Tech Net News 02-01-2020


800px-Lundy_1_Puffin_1929_Martin_Coles_Harman(rev)-4044
One Puffin coin issued by Martin Coles Harman I, King of Lundy, in 1929.

Our next club meeting presentation—this Tuesday—will be by Jim Eatman, KG5WAW.

What are “standing waves”? What causes them? Why is “high SWR” a problem? How do antennas affect SWR? And, what are the properties of various types of transmission lines (coax and ladder line)? Come find out and see a short standing wave demonstration using a NanoVNA.

Come to the meeting and learn more!

The K5RWK fox hunt may be back on this weekend, on 144.50 MHz…but I haven’t been able to confirm that.

The contest calendar for this weekend mentions several QSO parties, including the a 10-10 phone event,  and state parties for Vermont and Minnesota.

In news from the world of amateur radio:

I mentioned some state QSO parties earlier. If you enjoy participating, there’s now a State QSO Party Challenge that combines your scores from parties all year long. It’s like a ham Tour-de-France, with the QSO parties as stages.

The ARRL reports that they have added several new groups to their online discussion forums, powered by Groups.io. Since I didn’t know they had any discussion groups at all, you might not have known, either. You might want to take a look.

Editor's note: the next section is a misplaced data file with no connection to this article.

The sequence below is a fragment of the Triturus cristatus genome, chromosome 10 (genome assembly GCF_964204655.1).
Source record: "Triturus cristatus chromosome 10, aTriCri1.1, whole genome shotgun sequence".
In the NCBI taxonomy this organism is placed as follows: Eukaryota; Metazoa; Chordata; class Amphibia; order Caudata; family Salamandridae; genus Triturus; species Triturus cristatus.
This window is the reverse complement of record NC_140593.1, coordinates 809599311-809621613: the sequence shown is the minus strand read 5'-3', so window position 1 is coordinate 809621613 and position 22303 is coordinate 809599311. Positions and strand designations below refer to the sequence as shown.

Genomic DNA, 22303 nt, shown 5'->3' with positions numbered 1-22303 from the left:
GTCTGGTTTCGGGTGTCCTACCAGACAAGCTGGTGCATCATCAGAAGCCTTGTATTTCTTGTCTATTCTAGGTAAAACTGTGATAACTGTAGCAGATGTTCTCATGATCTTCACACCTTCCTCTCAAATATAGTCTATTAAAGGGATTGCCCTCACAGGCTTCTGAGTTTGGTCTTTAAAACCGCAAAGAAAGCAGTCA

The new amateur radio extra class question pool has been released! The new exams will take effect on July 1st, 2020. If you’re studying for your upgrade, you’d better hurry, or be prepared to study again.

In news from the world of science:

I’d like to stress, as I did on the last Geek Net, that the coronavirus now making the news has nothing to do with beer. If you’d like some general information, a good primer is here, and no…wearing a surgical mask will probably not help you.

The Spitzer Space Telescope has been formally decommissioned after a 16-year mission. The telescope studied a huge array of targets in infrared light, from single stars in the earliest stages of birth, to exoplanets, to clusters of galaxies.

We’ve all heard about Schrodinger’s cat, but quantum uncertainty in the real world applies only to tiny things like single photons. Researchers have been working towards a new goal in quantum studies: getting a tiny, tiny grain of sand to be unsure of itself.

Puffins have made the science news this week; they’ve been observed using tools, a first for a seabird. A backscratcher is not as exciting as, say, a cordless drill, but it’s still a tool.

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